Die britische Premierministerin Theresa May hat sich dem Druck von „Brexit“-Hardlinern in ihrer konservativen Partei gebeugt und Änderungen an ihrem Plan für die künftigen Beziehungen zur EU zugestimmt.
Mrs May caved in to the demands from Brexiteer Tory rebels following a string of frontbench resignations and a threatened rebellion by up to 80 MPs over her Customs Bill. She insisted the amendments did not „change“ her plan.
And tonight she avoided a humiliating defeat in the House of Commons by just three votes, just minutes after it was revealed the Government is set to table a motion to bring forward the Parliament’s summer recess in an apparent bid to stave off a leadership coup.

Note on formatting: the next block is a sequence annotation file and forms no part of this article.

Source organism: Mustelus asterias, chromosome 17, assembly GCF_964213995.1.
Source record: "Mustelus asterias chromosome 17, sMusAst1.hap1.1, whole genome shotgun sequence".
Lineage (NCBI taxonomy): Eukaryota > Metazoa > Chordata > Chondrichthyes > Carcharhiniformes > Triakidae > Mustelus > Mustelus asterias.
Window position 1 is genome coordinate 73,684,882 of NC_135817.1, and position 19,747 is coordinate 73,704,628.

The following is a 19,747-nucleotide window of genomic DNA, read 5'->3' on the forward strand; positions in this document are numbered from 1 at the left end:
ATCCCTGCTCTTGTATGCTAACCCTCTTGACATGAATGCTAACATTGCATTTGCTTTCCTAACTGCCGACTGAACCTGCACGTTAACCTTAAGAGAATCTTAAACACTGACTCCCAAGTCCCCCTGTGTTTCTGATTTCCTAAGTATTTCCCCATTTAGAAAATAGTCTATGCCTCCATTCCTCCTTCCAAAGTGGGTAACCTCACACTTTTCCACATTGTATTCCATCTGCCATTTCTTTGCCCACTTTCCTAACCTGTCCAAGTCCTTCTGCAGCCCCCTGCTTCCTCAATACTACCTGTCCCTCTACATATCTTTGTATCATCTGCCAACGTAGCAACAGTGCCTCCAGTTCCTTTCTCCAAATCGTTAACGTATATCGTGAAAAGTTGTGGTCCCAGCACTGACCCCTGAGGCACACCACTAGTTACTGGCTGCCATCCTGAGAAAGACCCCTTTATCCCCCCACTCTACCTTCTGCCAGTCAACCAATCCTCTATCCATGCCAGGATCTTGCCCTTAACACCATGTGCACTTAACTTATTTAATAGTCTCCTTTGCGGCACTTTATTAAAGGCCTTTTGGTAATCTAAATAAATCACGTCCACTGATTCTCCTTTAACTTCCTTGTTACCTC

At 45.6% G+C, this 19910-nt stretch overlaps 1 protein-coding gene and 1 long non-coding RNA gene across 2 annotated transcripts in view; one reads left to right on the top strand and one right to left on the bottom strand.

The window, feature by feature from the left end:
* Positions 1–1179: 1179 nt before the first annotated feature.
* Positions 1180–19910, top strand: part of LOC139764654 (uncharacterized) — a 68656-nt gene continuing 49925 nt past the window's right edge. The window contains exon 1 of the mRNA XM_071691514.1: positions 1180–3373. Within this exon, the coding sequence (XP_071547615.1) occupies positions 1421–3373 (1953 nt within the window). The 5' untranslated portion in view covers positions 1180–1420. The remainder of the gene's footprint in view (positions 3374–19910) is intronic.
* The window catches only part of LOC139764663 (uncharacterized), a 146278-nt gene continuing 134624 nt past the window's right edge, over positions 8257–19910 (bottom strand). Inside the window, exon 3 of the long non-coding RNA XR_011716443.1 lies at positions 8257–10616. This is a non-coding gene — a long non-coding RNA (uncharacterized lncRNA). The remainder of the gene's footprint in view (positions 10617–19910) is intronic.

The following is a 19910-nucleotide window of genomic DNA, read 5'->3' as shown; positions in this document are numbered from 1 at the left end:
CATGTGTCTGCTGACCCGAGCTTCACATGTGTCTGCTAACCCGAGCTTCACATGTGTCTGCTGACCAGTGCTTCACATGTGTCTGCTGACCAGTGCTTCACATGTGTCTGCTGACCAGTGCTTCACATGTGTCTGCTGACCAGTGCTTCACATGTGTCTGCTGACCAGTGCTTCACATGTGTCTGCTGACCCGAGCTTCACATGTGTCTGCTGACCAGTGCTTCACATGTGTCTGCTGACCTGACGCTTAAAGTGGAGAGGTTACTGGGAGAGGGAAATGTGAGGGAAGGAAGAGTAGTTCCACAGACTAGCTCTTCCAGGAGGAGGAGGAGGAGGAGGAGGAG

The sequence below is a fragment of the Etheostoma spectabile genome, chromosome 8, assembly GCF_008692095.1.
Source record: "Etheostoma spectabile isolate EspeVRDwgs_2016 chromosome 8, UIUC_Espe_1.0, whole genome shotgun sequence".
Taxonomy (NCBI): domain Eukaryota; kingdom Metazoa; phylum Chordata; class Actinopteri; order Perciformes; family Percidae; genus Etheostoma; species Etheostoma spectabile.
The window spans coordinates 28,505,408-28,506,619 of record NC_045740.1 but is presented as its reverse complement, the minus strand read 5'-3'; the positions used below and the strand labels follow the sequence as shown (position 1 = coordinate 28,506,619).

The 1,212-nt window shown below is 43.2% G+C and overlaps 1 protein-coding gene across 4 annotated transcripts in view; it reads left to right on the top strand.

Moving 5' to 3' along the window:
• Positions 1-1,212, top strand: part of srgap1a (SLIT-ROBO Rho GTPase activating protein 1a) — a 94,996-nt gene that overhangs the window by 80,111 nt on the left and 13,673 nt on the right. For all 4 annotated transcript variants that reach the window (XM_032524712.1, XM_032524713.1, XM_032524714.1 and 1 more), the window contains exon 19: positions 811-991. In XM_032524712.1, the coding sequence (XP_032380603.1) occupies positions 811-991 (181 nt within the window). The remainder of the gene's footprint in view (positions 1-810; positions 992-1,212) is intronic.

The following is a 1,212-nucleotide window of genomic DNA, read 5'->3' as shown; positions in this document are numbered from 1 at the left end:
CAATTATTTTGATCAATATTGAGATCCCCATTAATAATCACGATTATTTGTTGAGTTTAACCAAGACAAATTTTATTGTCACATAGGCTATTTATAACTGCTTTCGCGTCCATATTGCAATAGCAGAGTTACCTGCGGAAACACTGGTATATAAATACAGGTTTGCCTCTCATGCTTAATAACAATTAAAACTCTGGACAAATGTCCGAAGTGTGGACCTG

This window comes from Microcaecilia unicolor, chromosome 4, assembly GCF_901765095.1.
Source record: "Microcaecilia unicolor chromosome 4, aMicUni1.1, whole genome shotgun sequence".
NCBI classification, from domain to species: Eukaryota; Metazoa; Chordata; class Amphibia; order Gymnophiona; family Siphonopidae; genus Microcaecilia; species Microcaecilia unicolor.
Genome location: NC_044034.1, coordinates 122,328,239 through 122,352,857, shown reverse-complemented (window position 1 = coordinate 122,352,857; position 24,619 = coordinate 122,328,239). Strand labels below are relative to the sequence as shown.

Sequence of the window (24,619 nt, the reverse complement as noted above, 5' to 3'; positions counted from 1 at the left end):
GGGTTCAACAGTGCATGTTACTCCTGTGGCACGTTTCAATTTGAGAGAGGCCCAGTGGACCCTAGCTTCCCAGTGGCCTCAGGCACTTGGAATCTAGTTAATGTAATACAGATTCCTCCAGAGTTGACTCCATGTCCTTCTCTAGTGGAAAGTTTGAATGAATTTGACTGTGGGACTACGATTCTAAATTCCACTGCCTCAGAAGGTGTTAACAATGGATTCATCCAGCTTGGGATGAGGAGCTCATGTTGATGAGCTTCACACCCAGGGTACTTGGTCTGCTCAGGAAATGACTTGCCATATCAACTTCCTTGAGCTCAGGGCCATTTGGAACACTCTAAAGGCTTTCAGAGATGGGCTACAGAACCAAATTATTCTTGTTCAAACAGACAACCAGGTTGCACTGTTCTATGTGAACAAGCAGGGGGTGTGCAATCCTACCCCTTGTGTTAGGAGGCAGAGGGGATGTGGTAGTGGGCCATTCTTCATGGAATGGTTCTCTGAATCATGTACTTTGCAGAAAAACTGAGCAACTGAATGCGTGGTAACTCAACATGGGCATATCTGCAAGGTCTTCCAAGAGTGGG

The latest from the Sunday politics shows, as the prime minister battles to sell her Brexit plan to her backbenchers.
After all, one might think it would be a bad deal for Britain, if implemented, but still back it, perhaps out of Party loyalty. (We’re not expressing a view on such a stance; merely pointing out that it’s possible.)
But at any rate, there’s next to no difference between the two findings. Three in five panel members think the plan would represent a bad deal for Britain if implemented, and the same proportion don’t support it.
Boris Johnson, David Davis, Michael Gove, Esther McVey, Penny Mordaunt, Andrea Leadsom and Liam Fox met inside at the Foreign Office.
Dr Fox, the international trade secretary, then spent 50 minutes at Number 10 with the prime minister.
(1.7.2018) That means the rebels would need 159 MPs to bring her down, more than three times the 48 who would be needed to trigger a vote of no confidence.
May’s decision comes as she faces crunch Brexit talks with the cabinet at Chequers this week and MPs revealed that six senior ministers are plotting to succeed her.